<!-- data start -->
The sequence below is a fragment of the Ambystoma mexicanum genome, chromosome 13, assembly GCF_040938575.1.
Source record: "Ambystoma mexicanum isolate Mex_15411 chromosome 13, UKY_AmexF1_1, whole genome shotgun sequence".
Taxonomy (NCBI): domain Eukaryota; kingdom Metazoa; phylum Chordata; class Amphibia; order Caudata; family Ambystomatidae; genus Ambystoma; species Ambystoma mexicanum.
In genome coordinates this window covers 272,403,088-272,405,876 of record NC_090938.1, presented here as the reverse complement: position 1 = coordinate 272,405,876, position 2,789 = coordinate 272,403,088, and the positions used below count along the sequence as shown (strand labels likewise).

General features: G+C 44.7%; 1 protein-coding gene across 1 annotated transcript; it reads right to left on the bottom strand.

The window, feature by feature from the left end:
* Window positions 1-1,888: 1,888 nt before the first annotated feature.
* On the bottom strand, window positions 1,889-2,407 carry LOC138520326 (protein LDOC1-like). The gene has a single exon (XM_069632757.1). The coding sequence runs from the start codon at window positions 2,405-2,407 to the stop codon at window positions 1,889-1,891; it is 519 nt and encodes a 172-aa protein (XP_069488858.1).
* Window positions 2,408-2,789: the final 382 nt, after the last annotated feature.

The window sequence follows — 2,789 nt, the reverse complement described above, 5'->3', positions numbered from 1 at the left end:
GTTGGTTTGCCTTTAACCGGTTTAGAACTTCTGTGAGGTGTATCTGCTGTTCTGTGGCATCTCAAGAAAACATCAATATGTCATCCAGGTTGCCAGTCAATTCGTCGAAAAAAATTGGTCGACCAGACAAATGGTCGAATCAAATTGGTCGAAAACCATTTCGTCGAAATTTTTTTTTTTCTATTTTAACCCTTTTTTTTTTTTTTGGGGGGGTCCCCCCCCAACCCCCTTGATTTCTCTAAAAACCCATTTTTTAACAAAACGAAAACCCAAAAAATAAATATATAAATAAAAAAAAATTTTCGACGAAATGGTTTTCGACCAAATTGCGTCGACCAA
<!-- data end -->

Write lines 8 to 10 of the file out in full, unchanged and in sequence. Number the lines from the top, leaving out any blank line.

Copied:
* On the bottom strand, window positions 1,889-2,407 carry LOC138520326 (protein LDOC1-like). The gene has a single exon (XM_069632757.1). The coding sequence runs from the start codon at window positions 2,405-2,407 to the stop codon at window positions 1,889-1,891; it is 519 nt and encodes a 172-aa protein (XP_069488858.1).
* Window positions 2,408-2,789: the final 382 nt, after the last annotated feature.

The window sequence follows — 2,789 nt, the reverse complement described above, 5'->3', positions numbered from 1 at the left end: